Parent psychology scheme helps over 5,000 families

Monday 7th October 2019

Nearly two thirds of youngsters with high-risk behavioural problems have been helped after their families took part in an NHS parenting programme.

Aimed at families with three to six year olds, the psychology of parenting (PoPP) scheme sees two practitioners guide parents to develop on strong relationships with their child and help them support their child’s development and resilience.

Since it began in 2013, 81% of children involved have demonstrated an improvement by the time their parents completed the programme. 772 practitioners have been trained to deliver interventions and overall 883 PoPP groups have been or are still being delivered to 5,623 families.

Of those children with the most significant clinical range of behavioural problems, 62% were able to move out of the high-risk category after developing their social skills and ability to deal with emotions.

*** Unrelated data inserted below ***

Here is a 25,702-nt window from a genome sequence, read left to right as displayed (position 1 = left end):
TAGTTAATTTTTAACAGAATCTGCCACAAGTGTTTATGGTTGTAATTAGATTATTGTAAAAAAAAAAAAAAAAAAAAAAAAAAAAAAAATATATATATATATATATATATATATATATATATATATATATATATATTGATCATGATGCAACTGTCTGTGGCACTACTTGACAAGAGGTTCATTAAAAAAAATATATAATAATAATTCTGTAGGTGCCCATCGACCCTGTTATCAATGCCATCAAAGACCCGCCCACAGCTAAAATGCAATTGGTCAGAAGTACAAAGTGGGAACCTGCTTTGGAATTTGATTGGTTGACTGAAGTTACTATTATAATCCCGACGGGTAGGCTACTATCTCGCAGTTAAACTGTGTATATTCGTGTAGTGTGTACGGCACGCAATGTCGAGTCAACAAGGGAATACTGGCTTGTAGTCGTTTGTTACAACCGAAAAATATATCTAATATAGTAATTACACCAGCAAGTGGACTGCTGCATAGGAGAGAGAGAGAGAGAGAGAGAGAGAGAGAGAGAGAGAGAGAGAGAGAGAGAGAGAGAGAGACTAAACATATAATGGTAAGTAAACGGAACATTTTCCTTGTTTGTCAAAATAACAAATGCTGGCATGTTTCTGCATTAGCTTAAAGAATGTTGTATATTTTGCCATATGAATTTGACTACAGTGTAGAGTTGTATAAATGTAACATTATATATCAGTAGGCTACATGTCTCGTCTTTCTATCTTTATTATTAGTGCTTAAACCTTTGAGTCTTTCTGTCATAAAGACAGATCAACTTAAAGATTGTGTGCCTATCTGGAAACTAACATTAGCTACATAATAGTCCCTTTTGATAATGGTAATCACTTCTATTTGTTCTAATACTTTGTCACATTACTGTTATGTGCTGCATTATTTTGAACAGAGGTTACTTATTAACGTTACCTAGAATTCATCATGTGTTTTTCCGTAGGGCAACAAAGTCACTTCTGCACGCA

Caroline Lamb, NHS Education for Scotland chief executive, explains: “Unfortunately, about one in ten young children really struggle with their behaviour. Without help, they are much less likely to succeed at school or have good peer relationships, and much more likely to experience a range of difficulties, such as unemployment, substance misuse, mental health problems and be involved in crime.

“But we can help them, by helping their parents. The best parenting programmes give parents positive approaches to strengthen their relationship with their children and support their development.

“Since 2013, we’ve been rolling out the PoPP programme across Scotland. With over 5,000 families now having taken part, it has shown significant impact on children and their families and is cost-effective for the country.”